The Parents' Review

A Monthly Magazine of Home-Training and Culture

Edited by Charlotte Mason.

"Education is an atmosphere, a discipline, a life."
Athletics in Relation to a Liberal Education

by Dr. A. J. H. Crespi, Member of the Royal College of Physicians
Volume 2, 1891/92, pg. 59-65

Wellington is reported to have said that Waterloo--and by implication his Peninsular victories also--was won on the playground at Eton; in other words, that the endurance, activity and bodily strength which were important factors in gaining the most decisive battles of the Napoleonic campaigns were trained and developed at our public schools. Nor is Wellington the only successful general who has attached great importance to games as part of a liberal education; and, recently, regrets have been expressed that it is not easy to give candidates for commissions marks for efficiency in riding, cricket, polo, golf and swimming. Not long ago a young officer, who had seen a good deal of service in Egypt, said to me that to be able to keep your cricket or football team well in hand was more important that to know a little more Latin and Greek, or to make a nearer approach to a perfect straight line. No doubt he was right. War is a rough game; battles do not take place, we have the high authority of Bismarck for asserting, as the result of science, but rather of accident, and the victory rests with the stronger, the more daring, the more enduring. But life itself is a battle, and success in the conflict is not achieved by distinction in the schools, nor by an accurate acquaintance with particular authors, ancient or modern; true, the more learning a man has the better, but perseverance, energy, and dash count for much, perhaps more.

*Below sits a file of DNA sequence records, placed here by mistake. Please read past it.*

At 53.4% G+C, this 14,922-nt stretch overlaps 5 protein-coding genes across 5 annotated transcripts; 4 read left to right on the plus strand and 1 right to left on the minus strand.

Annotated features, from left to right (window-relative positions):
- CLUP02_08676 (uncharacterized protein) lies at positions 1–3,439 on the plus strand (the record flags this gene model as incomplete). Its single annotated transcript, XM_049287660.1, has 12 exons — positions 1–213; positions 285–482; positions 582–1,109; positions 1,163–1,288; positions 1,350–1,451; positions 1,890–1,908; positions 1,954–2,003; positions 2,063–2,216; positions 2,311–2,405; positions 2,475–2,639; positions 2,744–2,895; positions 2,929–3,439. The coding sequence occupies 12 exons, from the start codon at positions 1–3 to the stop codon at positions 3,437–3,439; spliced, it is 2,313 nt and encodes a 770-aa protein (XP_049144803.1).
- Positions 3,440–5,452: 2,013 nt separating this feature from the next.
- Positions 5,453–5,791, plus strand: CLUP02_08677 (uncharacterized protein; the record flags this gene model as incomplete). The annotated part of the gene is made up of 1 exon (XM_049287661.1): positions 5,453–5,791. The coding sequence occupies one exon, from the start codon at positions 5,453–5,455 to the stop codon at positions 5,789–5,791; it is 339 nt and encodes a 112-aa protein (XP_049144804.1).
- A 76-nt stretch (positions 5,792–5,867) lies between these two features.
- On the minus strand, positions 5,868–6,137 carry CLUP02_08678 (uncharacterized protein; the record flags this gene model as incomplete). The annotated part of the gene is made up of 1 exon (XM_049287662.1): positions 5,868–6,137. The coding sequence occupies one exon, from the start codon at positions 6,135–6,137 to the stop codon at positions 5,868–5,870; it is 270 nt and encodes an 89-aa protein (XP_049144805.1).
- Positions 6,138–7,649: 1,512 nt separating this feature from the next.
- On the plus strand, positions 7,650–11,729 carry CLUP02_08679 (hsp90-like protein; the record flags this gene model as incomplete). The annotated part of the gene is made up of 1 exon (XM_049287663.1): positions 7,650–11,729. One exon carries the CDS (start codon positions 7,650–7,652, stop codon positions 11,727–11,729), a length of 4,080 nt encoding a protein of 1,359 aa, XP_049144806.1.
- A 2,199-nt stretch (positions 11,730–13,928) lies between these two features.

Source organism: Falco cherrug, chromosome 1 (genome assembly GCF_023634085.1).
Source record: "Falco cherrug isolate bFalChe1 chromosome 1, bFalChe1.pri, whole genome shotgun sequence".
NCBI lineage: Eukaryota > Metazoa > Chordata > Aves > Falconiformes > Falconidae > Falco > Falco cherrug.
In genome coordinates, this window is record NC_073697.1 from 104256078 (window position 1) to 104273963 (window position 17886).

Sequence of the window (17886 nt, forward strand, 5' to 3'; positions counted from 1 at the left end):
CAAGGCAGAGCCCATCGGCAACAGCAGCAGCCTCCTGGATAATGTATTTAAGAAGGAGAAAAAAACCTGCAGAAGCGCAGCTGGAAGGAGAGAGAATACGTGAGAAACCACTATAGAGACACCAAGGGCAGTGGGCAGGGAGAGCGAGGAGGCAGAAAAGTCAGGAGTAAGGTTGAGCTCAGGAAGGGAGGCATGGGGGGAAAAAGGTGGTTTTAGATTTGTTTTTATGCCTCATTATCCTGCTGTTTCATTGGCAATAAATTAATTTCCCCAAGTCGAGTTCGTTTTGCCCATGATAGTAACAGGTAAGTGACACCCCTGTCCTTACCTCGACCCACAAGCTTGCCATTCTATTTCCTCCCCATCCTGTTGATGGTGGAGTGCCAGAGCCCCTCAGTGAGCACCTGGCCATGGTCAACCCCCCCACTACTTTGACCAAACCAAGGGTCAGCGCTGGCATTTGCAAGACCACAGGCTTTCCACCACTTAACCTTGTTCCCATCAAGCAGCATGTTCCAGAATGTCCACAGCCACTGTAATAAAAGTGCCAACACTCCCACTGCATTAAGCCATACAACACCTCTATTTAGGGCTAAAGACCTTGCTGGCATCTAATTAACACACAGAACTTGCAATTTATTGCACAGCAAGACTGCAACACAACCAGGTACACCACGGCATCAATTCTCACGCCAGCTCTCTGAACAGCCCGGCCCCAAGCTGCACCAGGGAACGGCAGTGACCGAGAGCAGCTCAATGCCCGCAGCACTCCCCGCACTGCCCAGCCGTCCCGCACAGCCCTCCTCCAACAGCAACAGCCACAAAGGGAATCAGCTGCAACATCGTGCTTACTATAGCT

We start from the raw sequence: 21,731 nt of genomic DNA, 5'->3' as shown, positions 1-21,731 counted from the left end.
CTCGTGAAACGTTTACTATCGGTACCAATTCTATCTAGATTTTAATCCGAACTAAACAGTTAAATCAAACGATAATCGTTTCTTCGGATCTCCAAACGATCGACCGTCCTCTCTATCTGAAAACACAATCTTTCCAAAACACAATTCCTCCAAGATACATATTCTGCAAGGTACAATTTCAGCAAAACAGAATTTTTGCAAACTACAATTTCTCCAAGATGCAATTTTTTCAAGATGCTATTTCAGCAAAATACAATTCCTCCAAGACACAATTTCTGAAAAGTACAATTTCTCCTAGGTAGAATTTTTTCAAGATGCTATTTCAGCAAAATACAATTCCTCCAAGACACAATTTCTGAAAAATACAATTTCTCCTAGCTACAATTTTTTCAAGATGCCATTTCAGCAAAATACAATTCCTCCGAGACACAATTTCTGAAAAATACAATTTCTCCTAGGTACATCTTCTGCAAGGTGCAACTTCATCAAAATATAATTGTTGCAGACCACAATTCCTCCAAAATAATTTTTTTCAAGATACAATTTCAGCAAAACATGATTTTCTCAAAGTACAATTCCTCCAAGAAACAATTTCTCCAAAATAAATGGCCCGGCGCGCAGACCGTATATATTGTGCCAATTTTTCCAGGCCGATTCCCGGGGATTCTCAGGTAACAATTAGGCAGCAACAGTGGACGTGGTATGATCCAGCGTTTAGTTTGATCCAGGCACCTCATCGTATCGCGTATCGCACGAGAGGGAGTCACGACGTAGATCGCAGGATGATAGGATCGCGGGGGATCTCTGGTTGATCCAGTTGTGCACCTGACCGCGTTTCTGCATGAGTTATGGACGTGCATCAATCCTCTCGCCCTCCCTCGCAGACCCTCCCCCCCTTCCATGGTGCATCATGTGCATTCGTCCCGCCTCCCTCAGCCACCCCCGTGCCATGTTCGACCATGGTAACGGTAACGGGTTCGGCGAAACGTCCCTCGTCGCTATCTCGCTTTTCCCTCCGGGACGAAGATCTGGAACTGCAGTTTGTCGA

Nothing comparable to our public schools exists anywhere out of England. You may find scholars as ripe, with principles as high, but where else will you also find that persistent attention to the body which is the glory of our system? We, like the Spartans, do not lose sight of the body, and whether we are always successful in producing a mens sana, we do not forget that a corpus sanum requires untiring thought for its production. True, we may sometimes think more of the animal than of the intellectual, and there may be some truth in the sneer that English boys work at their play but play at their work, still the abuse of a thing is no argument against its legitimate use.

Our ancient universities and larger public schools act and react on the smaller and lower, so that even our national schools are in a far-away fashion imitators of Eton and Christ Church; and we are generally beginning to admit that girls require, with certain modifications, very similar mental and physical training, while even young children are all the better for beginning as early as practicable on similar lines.

My object in this paper is not to defend athletics--that does not require to be done in England--but to offer some remarks on the use of outdoor games, and to impress on parents and teachers the importance of giving a certain amount of time to them, and of trying for far as possible to make them a systematic part of early training.